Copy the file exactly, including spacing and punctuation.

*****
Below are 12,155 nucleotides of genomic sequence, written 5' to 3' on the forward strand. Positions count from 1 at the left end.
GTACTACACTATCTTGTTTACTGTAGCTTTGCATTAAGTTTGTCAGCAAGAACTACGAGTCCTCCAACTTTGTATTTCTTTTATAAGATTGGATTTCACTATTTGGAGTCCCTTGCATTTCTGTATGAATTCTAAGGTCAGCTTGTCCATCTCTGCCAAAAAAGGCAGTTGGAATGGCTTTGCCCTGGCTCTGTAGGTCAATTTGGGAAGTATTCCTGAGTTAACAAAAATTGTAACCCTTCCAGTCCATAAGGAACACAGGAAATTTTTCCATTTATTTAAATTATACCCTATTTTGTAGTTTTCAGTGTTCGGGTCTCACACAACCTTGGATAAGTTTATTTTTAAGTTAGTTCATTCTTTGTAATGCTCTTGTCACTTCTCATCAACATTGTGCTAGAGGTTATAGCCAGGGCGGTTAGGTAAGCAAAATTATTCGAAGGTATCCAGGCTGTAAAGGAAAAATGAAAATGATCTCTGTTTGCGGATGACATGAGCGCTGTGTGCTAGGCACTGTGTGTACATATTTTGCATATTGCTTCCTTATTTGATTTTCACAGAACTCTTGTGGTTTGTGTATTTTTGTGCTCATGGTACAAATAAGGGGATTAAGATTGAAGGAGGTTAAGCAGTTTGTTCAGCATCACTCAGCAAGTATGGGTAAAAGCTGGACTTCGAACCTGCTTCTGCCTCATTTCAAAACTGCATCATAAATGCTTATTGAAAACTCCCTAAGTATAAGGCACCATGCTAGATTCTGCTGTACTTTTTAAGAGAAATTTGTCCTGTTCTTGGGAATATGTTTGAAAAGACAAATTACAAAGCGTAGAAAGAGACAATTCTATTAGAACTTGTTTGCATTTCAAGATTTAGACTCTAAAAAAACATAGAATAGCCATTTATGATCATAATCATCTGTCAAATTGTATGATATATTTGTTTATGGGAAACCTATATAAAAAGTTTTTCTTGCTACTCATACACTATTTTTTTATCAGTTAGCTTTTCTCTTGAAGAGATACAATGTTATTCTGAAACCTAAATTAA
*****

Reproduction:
Below are 12,155 nucleotides of genomic sequence, written 5' to 3' on the forward strand. Positions count from 1 at the left end.
GTACTACACTATCTTGTTTACTGTAGCTTTGCATTAAGTTTGTCAGCAAGAACTACGAGTCCTCCAACTTTGTATTTCTTTTATAAGATTGGATTTCACTATTTGGAGTCCCTTGCATTTCTGTATGAATTCTAAGGTCAGCTTGTCCATCTCTGCCAAAAAAGGCAGTTGGAATGGCTTTGCCCTGGCTCTGTAGGTCAATTTGGGAAGTATTCCTGAGTTAACAAAAATTGTAACCCTTCCAGTCCATAAGGAACACAGGAAATTTTTCCATTTATTTAAATTATACCCTATTTTGTAGTTTTCAGTGTTCGGGTCTCACACAACCTTGGATAAGTTTATTTTTAAGTTAGTTCATTCTTTGTAATGCTCTTGTCACTTCTCATCAACATTGTGCTAGAGGTTATAGCCAGGGCGGTTAGGTAAGCAAAATTATTCGAAGGTATCCAGGCTGTAAAGGAAAAATGAAAATGATCTCTGTTTGCGGATGACATGAGCGCTGTGTGCTAGGCACTGTGTGTACATATTTTGCATATTGCTTCCTTATTTGATTTTCACAGAACTCTTGTGGTTTGTGTATTTTTGTGCTCATGGTACAAATAAGGGGATTAAGATTGAAGGAGGTTAAGCAGTTTGTTCAGCATCACTCAGCAAGTATGGGTAAAAGCTGGACTTCGAACCTGCTTCTGCCTCATTTCAAAACTGCATCATAAATGCTTATTGAAAACTCCCTAAGTATAAGGCACCATGCTAGATTCTGCTGTACTTTTTAAGAGAAATTTGTCCTGTTCTTGGGAATATGTTTGAAAAGACAAATTACAAAGCGTAGAAAGAGACAATTCTATTAGAACTTGTTTGCATTTCAAGATTTAGACTCTAAAAAAACATAGAATAGCCATTTATGATCATAATCATCTGTCAAATTGTATGATATATTTGTTTATGGGAAACCTATATAAAAAGTTTTTCTTGCTACTCATACACTATTTTTTTATCAGTTAGCTTTTCTCTTGAAGAGATACAATGTTATTCTGAAACCTAAATTAA